It’s a problem for which I don’t have an answer. Perhaps multilingualism is the key. As Ngũgĩ encouraged in a 2021 speech in Mombasa:
Therefore let us be proud of our mother tongues; let us be proud of Kiswahili as the national language; and on top of that let us add the knowledge of English or Mandarin or French or Yoruba, etcetera. These will only give strength to our proficiency and communication. But our foundation is made of our mother tongues and the language of the entire nation, that is Kiswahili.
Just as there are many “Englishes” spoken around the world, so are there multiple “Kiswahilis”. That’s to say, Kiswahili is a language of multiple dialects – the Kimvita spoken at Mombasa, for instance, or the Kiamu of Lamu – of which Standard Swahili is just one. It is the version that shapes the textbooks and curricula with which Kiswahili is taught around the world, so that most students learning Kiswahili in classrooms are learning Standard Swahili.
Its history is a long one that did not follow a single, straight path. However, broadly speaking, Standard Swahili is based on Kiunguja, the Zanzibari dialect of the language. It’s also important to note that while Standard Swahili is written in the Latin script – the alphabet used to write English, French, Italian etcetera – Kiswahili has a much longer history of being written in the Arabic script, a tradition that lives on in some communities.
One of my main arguments is that the standardisation of Kiswahili was a long-term and, by necessity, collaborative process. The standard version was neither wholly imposed by the British colonial regime in the 1920s, nor was it a “naturally” developed tool of anti-colonial resistance. Starting in 1864 with the arrival of Anglican missionaries on Zanzibar, through the independence and early post-colonial eras, multiple communities participated in the process. They all used the language to create their own diverse communities.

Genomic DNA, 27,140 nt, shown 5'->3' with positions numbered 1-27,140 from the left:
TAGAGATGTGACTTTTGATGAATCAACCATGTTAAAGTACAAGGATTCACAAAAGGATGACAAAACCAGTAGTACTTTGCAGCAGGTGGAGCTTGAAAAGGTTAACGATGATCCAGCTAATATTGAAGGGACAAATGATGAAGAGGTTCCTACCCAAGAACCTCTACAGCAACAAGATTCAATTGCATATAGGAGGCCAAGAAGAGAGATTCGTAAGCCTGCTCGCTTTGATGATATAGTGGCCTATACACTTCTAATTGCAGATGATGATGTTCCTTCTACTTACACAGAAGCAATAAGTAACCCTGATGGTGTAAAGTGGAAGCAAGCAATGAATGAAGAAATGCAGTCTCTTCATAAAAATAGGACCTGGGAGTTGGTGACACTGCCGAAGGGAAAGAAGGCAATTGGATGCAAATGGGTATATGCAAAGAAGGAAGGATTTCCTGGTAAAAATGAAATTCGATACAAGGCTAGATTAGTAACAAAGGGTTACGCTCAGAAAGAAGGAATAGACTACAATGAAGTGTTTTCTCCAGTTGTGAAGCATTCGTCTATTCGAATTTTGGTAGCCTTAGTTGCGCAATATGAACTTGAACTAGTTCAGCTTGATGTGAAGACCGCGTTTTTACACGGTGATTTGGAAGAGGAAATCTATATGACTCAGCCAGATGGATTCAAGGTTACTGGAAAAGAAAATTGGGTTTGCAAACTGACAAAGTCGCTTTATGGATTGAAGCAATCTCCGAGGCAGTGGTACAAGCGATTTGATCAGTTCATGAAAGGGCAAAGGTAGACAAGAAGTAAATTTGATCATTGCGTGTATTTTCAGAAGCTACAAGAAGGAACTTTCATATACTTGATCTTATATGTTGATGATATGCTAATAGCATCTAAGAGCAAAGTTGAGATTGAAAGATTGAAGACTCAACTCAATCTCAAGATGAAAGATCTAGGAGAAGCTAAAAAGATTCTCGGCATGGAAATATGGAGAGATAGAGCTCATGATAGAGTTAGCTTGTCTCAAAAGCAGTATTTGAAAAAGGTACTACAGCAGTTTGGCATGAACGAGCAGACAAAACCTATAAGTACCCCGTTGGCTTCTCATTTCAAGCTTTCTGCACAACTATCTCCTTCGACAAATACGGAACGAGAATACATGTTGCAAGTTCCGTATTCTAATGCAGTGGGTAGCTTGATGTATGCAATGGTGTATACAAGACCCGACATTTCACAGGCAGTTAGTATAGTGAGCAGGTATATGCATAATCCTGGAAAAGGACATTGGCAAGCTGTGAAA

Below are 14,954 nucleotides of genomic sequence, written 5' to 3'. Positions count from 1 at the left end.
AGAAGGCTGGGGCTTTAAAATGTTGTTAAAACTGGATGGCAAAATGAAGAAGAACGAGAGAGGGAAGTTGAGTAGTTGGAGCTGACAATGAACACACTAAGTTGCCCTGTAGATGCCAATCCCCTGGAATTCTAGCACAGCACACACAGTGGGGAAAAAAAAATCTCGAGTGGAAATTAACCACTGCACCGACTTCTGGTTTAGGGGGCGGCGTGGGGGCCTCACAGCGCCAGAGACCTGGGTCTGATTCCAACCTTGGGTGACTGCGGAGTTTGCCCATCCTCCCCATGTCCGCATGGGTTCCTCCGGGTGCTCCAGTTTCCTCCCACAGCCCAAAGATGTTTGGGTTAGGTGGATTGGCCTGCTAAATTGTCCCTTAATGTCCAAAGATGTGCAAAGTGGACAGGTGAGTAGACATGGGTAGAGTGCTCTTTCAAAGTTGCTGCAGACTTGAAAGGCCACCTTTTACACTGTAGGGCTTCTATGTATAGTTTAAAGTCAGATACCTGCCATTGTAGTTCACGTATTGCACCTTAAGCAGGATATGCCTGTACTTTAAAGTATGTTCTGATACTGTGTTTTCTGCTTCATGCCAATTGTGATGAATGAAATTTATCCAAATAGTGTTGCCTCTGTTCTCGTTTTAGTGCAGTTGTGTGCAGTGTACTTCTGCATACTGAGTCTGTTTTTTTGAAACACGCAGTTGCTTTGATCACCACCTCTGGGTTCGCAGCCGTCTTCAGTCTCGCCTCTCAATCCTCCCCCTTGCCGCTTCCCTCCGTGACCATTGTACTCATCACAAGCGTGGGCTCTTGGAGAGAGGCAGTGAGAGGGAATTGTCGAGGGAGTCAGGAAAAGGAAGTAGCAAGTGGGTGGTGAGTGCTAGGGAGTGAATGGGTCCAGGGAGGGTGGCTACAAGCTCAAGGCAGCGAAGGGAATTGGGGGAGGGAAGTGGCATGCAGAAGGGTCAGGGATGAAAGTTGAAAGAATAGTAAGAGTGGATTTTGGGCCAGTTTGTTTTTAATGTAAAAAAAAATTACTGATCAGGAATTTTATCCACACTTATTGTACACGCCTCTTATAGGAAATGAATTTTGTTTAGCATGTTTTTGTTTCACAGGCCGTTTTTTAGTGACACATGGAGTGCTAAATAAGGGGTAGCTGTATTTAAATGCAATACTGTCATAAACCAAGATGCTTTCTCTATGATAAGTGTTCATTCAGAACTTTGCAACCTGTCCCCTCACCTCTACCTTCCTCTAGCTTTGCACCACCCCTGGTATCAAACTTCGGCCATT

One of my favourite examples to describe this process is the figure of Owen Makanyassa. He was enslaved as a young man, but before arriving at its destination the ship carrying him was captured by the British Royal Navy and, in the late 1860s or early 1870s, Makanyassa was placed under the care of a missionary society on Zanzibar. He attended the mission’s school and became an invaluable worker at its printing press, producing some of the translations that would go on to form the basis of Standard Swahili. Though Makanyassa and his fellow students and workers spoke a variety of mother tongues, their language of communication very quickly became Kiswahili, and they all participated in this early stage of its standardisation – though they haven’t always been credited for their contributions.
In my book I zoom in on moments like this, moments in which freedom and unfreedom, oppression and empowerment, official and unofficial knowledge production combined, slowly creating a written version of Swahili that would be exported around the world, creating a truly global language.
Download a free copy of the book at Ohio University Press